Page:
The Reedy Creek Improvement District, Disney’s self-governing special district, claims that Florida’s plan to dissolve the district next year is illegal unless the state pays off Reedy Creek’s massive debts.
Reedy Creek is a special purpose district established by state law in May 1967 that grants The Walt Disney Company extensive governmental control over the land surrounding its central Florida theme parks. Reedy Creek currently has approximately $1 billion in outstanding bond debt, according to credit rating agency Fitch Ratings.
Reedy Creek stated to its bondholders last Thursday that the 1967 law also includes a pledge from Florida to its bondholders. According to the law, Florida “will not in any way impair the holders’ rights or remedies… until all such bonds, together with interest thereon, and all costs and expenses in connection with any act or proceeding by or on behalf of such holders, are fully met and discharged.”
Reedy Creek stated that it expects to continue doing business as usual as a result of that pledge.
“In light of the State of Florida’s pledge to the District’s bondholders, Reedy Creek expects to investigate its options while continuing its current operations, which include levying and collecting ad valorem taxes and collecting utility revenues, paying debt service on its ad valorem tax bonds and utility revenue bonds, complying with its bond covenants, and operating and maintaining its properties,” Reedy Creek said.
CNN has reached out to the office of Florida Gov. Ron DeSantis for comment on Reedy Creek’s statement.
The statement, which was posted to the Municipal Securities Rulemaking Board, is the first response from the Disney-run district since Florida Republicans introduced legislation to dissolve the special purpose district on June 1, 2023. On Friday, DeSantis signed the bill into law. Disney has made no public statements regarding the law.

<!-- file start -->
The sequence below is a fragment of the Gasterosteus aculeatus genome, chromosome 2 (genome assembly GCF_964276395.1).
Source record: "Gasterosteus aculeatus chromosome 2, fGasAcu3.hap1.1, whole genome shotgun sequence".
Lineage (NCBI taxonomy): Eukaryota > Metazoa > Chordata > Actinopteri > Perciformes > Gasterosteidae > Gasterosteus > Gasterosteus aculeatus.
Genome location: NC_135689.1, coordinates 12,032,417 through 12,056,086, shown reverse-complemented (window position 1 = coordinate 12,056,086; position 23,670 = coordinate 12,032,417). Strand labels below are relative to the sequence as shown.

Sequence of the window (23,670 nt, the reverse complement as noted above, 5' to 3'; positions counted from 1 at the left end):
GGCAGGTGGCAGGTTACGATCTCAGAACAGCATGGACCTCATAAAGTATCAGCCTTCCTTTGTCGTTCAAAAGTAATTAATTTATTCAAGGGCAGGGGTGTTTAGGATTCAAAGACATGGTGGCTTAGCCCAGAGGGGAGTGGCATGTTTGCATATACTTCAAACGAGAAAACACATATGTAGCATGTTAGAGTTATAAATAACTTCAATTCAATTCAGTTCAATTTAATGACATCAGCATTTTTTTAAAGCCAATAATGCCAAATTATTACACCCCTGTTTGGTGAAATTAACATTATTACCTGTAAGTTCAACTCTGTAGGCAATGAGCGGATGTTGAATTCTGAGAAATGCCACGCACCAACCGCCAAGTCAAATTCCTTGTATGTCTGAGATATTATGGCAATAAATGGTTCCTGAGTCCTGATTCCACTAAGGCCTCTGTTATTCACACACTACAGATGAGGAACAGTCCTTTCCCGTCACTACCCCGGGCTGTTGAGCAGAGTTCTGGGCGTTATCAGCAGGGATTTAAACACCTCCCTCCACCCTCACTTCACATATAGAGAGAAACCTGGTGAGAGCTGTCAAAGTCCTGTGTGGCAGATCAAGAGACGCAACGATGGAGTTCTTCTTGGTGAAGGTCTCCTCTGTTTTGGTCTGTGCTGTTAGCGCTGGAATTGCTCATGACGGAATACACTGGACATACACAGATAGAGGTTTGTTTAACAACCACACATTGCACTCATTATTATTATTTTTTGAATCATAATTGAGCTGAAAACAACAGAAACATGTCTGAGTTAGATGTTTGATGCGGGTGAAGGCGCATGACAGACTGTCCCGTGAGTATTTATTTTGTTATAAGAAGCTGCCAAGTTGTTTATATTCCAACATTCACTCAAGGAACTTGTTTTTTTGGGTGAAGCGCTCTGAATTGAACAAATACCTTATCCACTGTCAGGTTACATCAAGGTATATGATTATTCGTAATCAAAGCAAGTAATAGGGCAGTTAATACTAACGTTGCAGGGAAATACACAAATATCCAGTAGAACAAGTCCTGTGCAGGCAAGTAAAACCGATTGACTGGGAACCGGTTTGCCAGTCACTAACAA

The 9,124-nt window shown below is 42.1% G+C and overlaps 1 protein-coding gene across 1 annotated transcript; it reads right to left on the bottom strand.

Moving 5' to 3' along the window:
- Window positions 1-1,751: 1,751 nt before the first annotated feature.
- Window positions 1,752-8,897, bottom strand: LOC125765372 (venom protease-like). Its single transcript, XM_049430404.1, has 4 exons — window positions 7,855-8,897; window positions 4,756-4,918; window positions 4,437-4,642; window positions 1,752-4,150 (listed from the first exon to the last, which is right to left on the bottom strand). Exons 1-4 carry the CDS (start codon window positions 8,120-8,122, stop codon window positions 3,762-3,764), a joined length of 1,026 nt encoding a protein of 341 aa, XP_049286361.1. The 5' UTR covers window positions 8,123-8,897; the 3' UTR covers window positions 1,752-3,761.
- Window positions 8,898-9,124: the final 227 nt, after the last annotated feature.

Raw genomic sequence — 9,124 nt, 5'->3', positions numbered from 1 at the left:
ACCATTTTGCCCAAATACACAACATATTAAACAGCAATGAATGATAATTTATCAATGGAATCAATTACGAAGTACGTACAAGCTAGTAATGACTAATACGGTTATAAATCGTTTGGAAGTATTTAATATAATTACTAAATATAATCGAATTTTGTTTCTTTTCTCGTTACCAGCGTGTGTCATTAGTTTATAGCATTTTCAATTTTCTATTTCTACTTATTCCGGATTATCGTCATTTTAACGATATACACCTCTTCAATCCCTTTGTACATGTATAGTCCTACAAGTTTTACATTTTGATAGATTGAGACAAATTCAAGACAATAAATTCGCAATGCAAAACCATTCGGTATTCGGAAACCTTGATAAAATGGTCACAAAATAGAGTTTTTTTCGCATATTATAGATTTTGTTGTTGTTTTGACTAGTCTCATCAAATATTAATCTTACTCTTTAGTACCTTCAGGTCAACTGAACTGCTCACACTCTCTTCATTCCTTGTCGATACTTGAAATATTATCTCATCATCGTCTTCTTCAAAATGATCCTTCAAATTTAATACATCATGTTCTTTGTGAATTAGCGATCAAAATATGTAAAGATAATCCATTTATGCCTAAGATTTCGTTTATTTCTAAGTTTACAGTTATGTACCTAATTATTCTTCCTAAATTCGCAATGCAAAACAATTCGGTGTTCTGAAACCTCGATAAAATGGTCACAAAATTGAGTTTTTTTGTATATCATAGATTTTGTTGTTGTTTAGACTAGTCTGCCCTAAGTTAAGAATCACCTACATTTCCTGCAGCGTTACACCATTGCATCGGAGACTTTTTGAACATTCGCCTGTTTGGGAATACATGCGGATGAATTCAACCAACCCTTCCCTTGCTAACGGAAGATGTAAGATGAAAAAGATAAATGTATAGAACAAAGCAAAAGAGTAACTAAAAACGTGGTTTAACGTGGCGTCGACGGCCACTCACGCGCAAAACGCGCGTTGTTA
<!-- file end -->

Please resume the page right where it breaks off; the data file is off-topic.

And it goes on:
The new law is only two pages long and avoids any discussion of how to unwind a half-century of infrastructure deals, as well as laying out the next steps in the complicated process. Lawmakers in neighboring Orange and Osceola counties have expressed concern that they will be tasked with repaying Reedy Creek’s debts, which will necessitate significant increases in property taxes for residents.
“It would be catastrophic for our budget here in Orange County if we had to take over the first response — the public safety components for Reedy Creek — with no new revenue,” Orange County Mayor Jerry L. Demings told reporters on April 21, before the official legislature vote that day. “It would place an undue burden on the rest of Orange County taxpayers to fill that gap.”
How did we get here
With 75,000 employees, Disney is Florida’s largest single-site employer and a key driver of the state’s vital tourism industry. Nonetheless, state officials adopted the company’s self-governing status in retaliation for Disney’s criticism of a law restricting discussion of LGBTQ issues in schools.
The “Parental Rights in Education” bill, dubbed the “Don’t Say Gay” bill by critics, prohibits schools from teaching children about sexual orientation or gender identity “in an age-appropriate or developmentally appropriate manner.” The legislation also allows parents to sue school districts for potential violations.
The law’s ambiguous language and the threat of parental lawsuits have raised concerns that it will lead to discrimination against LGBTQ students and chill classroom debate. However, DeSantis’ spokesperson, Christina Pushaw, stated that the legislation would protect children from “groomers,” a slang term for pedophiles, and labeled those who oppose the legislation as “probably groomers.”
Disney CEO Bob Chapek initially refused to condemn the law, but changed his mind after employee backlash. A company spokesperson stated last month that the company’s goal is for the law to be repealed by the legislature or overturned in court.
“Florida’s HB 1557, also known as the ‘Don’t Say Gay’ bill,” the statement said, “should never have passed and should never have been signed into law.” According to the company, it is “dedicated to advocating for the rights and safety of LGBTQ+ members of the Disney family, as well as the LGBTQ+ community in Florida and across the country.”
Earlier this week, DeSantis challenged lawmakers to repeal the Reedy Creek Improvement Act, which has been in effect for 55 years, as part of a special legislative session. The impact of that legislation, as well as its legality, is unknown.
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